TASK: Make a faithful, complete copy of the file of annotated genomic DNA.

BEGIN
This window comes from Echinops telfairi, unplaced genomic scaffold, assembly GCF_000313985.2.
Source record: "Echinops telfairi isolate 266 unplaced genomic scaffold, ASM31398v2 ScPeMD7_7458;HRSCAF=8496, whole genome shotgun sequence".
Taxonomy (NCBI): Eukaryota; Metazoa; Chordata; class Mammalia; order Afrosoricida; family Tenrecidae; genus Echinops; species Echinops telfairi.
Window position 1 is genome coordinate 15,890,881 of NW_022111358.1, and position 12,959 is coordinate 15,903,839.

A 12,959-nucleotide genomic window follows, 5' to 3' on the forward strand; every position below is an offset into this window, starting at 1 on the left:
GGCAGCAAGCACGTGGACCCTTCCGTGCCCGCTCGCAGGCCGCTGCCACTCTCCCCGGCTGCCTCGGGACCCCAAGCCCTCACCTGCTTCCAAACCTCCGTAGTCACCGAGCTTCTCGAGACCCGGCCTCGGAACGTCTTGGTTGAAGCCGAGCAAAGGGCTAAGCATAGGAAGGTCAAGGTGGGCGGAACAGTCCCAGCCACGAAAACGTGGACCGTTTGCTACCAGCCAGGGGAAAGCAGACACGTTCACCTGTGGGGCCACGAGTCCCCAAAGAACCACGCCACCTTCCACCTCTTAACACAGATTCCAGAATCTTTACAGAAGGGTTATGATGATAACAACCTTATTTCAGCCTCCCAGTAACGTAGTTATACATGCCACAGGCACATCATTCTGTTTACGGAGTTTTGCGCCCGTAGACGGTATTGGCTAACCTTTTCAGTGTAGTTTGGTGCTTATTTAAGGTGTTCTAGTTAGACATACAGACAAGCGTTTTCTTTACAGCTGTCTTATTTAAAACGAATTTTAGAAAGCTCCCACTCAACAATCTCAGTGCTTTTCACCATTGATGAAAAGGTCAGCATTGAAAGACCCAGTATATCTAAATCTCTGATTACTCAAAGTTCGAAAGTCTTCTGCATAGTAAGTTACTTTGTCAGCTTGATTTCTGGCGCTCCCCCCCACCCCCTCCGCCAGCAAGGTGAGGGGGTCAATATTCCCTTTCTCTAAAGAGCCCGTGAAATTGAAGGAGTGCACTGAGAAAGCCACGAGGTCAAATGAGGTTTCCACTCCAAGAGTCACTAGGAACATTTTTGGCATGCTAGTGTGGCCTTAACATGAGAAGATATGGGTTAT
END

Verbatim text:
This window comes from Echinops telfairi, unplaced genomic scaffold, assembly GCF_000313985.2.
Source record: "Echinops telfairi isolate 266 unplaced genomic scaffold, ASM31398v2 ScPeMD7_7458;HRSCAF=8496, whole genome shotgun sequence".
Taxonomy (NCBI): Eukaryota; Metazoa; Chordata; class Mammalia; order Afrosoricida; family Tenrecidae; genus Echinops; species Echinops telfairi.
Window position 1 is genome coordinate 15,890,881 of NW_022111358.1, and position 12,959 is coordinate 15,903,839.

A 12,959-nucleotide genomic window follows, 5' to 3' on the forward strand; every position below is an offset into this window, starting at 1 on the left:
GGCAGCAAGCACGTGGACCCTTCCGTGCCCGCTCGCAGGCCGCTGCCACTCTCCCCGGCTGCCTCGGGACCCCAAGCCCTCACCTGCTTCCAAACCTCCGTAGTCACCGAGCTTCTCGAGACCCGGCCTCGGAACGTCTTGGTTGAAGCCGAGCAAAGGGCTAAGCATAGGAAGGTCAAGGTGGGCGGAACAGTCCCAGCCACGAAAACGTGGACCGTTTGCTACCAGCCAGGGGAAAGCAGACACGTTCACCTGTGGGGCCACGAGTCCCCAAAGAACCACGCCACCTTCCACCTCTTAACACAGATTCCAGAATCTTTACAGAAGGGTTATGATGATAACAACCTTATTTCAGCCTCCCAGTAACGTAGTTATACATGCCACAGGCACATCATTCTGTTTACGGAGTTTTGCGCCCGTAGACGGTATTGGCTAACCTTTTCAGTGTAGTTTGGTGCTTATTTAAGGTGTTCTAGTTAGACATACAGACAAGCGTTTTCTTTACAGCTGTCTTATTTAAAACGAATTTTAGAAAGCTCCCACTCAACAATCTCAGTGCTTTTCACCATTGATGAAAAGGTCAGCATTGAAAGACCCAGTATATCTAAATCTCTGATTACTCAAAGTTCGAAAGTCTTCTGCATAGTAAGTTACTTTGTCAGCTTGATTTCTGGCGCTCCCCCCCACCCCCTCCGCCAGCAAGGTGAGGGGGTCAATATTCCCTTTCTCTAAAGAGCCCGTGAAATTGAAGGAGTGCACTGAGAAAGCCACGAGGTCAAATGAGGTTTCCACTCCAAGAGTCACTAGGAACATTTTTGGCATGCTAGTGTGGCCTTAACATGAGAAGATATGGGTTAT